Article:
A rendering of what The Pumphouse will look like if constructed. Courtesy of the city of Ormond Beach

Retro-style barbecue restaurant proposed for downtown Ormond Beach

The Pumphouse was designed to pay tribute to the lot's past use.
By: 
Aug. 3, 2018

Ormond Beach may soon have a new restaurant in its downtown, as plans for a retro joint will reach the city's Planning Board on Thursday, Aug. 9, to approve a special exemption request to demolish the existing blighted structure.

Local developer Bill Jones of Highland Corp. is hoping to tear down what remains of the old gas station located at 100 W. Granada Blvd. to construct "The Pumphouse," a barbecue restaurant that will pay homage to the lot's previous use. Renderings for the proposed project show an art deco style casual restaurant, similar to the Sinclair gas stations in California during the 1950s, said Ormond MainStreet Executive Director Julia Truilo. 

“It’s a little bit tongue-in-cheek, but I like it," Truilo said.

She said if approved, The Pumphouse will fulfill a need in the city's downtown to provide quick, casual and affordable eats. As it will be a walk-up restaurant, with tables outdoors, she said it will help to draw more foot traffic to the downtown area. 

Based on a survey Ormond MainStreet conducted last summer, an estimated 3,000 people work or live within the city's downtown district, she said.

“That’s a lot of quick lunches and a lot of picking up barbecue on the way home," Truilo said.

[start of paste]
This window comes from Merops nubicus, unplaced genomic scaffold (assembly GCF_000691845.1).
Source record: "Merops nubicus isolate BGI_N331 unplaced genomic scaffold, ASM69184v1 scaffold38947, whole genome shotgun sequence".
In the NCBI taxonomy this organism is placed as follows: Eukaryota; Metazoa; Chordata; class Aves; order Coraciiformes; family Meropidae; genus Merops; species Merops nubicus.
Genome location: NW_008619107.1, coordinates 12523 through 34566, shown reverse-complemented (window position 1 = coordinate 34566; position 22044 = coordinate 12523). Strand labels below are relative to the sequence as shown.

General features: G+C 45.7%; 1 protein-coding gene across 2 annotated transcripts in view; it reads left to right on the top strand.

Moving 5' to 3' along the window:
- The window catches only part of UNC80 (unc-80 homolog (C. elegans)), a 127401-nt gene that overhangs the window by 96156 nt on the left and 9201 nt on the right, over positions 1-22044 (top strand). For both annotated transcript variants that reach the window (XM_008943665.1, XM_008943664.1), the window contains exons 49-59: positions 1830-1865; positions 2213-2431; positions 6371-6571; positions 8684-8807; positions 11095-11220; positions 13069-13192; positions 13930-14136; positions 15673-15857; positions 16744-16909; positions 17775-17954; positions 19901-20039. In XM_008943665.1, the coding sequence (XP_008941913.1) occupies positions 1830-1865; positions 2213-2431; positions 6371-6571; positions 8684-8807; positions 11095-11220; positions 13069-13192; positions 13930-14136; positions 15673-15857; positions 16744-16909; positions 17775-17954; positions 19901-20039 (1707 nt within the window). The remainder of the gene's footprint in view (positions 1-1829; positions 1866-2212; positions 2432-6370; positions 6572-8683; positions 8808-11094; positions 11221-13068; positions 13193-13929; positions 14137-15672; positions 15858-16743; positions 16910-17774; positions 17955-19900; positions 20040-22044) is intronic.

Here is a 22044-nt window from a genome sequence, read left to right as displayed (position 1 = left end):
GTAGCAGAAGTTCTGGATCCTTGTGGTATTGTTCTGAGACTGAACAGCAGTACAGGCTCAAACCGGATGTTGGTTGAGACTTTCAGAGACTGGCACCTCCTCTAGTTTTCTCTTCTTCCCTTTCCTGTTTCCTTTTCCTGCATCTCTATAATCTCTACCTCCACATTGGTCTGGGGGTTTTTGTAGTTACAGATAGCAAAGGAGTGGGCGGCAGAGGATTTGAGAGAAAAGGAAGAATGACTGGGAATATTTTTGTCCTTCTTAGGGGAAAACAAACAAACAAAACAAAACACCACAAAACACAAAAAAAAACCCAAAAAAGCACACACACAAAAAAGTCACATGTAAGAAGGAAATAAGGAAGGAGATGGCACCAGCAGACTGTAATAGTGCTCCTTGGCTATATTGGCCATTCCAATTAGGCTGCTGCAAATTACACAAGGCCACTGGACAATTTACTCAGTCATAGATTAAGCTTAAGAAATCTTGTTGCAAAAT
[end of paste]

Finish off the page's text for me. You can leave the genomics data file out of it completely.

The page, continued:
The site has been vacant for as long as Planning Board Steven Spraker has worked with the city, and he said the redevelopment project is a positive move for Ormond. There was concern with the project not meeting the city's Downtown Overlay District form-based code (which strives for all new development to be at least two stories high and to move buildings closer to the street) but with the limited lot depth, Spraker said this is the best design the developer could come up with. The Ormond Beach MainStreet Design Committee also support the special exemption.   

“The fact that there’s an investment into the building is great,” Spraker said. 

The special exemption would allow the developer to go against the city's form-based code and not build the new structure close to the street. The restaurant will only have two parking spaces, but people will be able to use the city's public parking lot in front of Ormond Beach Elementary.

Dorian Burt, the authorized agent on behalf of Highland Corp., said they are hopeful the project will be successful. 

“We’re very excited as Mr. Jones continues to bring new and exciting adventures to downtown," Burt said.